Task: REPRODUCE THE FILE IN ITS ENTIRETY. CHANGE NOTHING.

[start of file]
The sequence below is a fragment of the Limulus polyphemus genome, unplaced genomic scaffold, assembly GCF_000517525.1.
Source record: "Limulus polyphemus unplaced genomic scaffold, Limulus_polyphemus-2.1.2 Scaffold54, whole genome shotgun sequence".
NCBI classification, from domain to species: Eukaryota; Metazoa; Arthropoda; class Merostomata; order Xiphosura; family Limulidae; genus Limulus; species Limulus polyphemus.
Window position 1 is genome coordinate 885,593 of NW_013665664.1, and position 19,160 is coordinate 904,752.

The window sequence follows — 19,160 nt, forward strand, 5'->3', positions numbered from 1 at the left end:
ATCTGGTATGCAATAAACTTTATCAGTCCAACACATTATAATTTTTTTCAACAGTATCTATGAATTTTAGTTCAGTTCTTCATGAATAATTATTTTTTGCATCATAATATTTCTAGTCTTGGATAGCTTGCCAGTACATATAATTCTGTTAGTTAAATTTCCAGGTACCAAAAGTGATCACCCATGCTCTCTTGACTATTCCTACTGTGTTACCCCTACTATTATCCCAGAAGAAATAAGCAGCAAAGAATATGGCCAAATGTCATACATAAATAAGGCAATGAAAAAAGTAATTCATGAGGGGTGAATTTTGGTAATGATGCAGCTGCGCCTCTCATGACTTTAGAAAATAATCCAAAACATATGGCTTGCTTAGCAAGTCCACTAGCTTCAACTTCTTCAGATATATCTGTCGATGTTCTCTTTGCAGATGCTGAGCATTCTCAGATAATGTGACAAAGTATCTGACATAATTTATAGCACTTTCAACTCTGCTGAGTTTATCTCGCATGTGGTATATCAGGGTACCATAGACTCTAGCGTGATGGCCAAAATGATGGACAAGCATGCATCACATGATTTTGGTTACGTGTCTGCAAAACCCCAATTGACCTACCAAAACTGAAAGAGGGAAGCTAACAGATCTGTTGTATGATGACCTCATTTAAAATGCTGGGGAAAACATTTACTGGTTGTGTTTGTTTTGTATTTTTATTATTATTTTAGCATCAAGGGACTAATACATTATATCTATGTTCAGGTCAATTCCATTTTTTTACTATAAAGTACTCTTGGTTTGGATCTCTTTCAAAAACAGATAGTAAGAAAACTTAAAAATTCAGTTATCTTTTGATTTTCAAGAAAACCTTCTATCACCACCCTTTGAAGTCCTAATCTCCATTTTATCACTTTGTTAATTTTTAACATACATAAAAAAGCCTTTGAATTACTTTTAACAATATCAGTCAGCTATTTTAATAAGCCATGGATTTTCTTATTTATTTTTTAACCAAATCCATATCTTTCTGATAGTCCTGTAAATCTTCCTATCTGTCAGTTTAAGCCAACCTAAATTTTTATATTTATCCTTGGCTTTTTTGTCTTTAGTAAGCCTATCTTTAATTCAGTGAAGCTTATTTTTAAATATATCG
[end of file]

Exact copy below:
The sequence below is a fragment of the Limulus polyphemus genome, unplaced genomic scaffold, assembly GCF_000517525.1.
Source record: "Limulus polyphemus unplaced genomic scaffold, Limulus_polyphemus-2.1.2 Scaffold54, whole genome shotgun sequence".
NCBI classification, from domain to species: Eukaryota; Metazoa; Arthropoda; class Merostomata; order Xiphosura; family Limulidae; genus Limulus; species Limulus polyphemus.
Window position 1 is genome coordinate 885,593 of NW_013665664.1, and position 19,160 is coordinate 904,752.

The window sequence follows — 19,160 nt, forward strand, 5'->3', positions numbered from 1 at the left end:
ATCTGGTATGCAATAAACTTTATCAGTCCAACACATTATAATTTTTTTCAACAGTATCTATGAATTTTAGTTCAGTTCTTCATGAATAATTATTTTTTGCATCATAATATTTCTAGTCTTGGATAGCTTGCCAGTACATATAATTCTGTTAGTTAAATTTCCAGGTACCAAAAGTGATCACCCATGCTCTCTTGACTATTCCTACTGTGTTACCCCTACTATTATCCCAGAAGAAATAAGCAGCAAAGAATATGGCCAAATGTCATACATAAATAAGGCAATGAAAAAAGTAATTCATGAGGGGTGAATTTTGGTAATGATGCAGCTGCGCCTCTCATGACTTTAGAAAATAATCCAAAACATATGGCTTGCTTAGCAAGTCCACTAGCTTCAACTTCTTCAGATATATCTGTCGATGTTCTCTTTGCAGATGCTGAGCATTCTCAGATAATGTGACAAAGTATCTGACATAATTTATAGCACTTTCAACTCTGCTGAGTTTATCTCGCATGTGGTATATCAGGGTACCATAGACTCTAGCGTGATGGCCAAAATGATGGACAAGCATGCATCACATGATTTTGGTTACGTGTCTGCAAAACCCCAATTGACCTACCAAAACTGAAAGAGGGAAGCTAACAGATCTGTTGTATGATGACCTCATTTAAAATGCTGGGGAAAACATTTACTGGTTGTGTTTGTTTTGTATTTTTATTATTATTTTAGCATCAAGGGACTAATACATTATATCTATGTTCAGGTCAATTCCATTTTTTTACTATAAAGTACTCTTGGTTTGGATCTCTTTCAAAAACAGATAGTAAGAAAACTTAAAAATTCAGTTATCTTTTGATTTTCAAGAAAACCTTCTATCACCACCCTTTGAAGTCCTAATCTCCATTTTATCACTTTGTTAATTTTTAACATACATAAAAAAGCCTTTGAATTACTTTTAACAATATCAGTCAGCTATTTTAATAAGCCATGGATTTTCTTATTTATTTTTTAACCAAATCCATATCTTTCTGATAGTCCTGTAAATCTTCCTATCTGTCAGTTTAAGCCAACCTAAATTTTTATATTTATCCTTGGCTTTTTTGTCTTTAGTAAGCCTATCTTTAATTCAGTGAAGCTTATTTTTAAATATATCG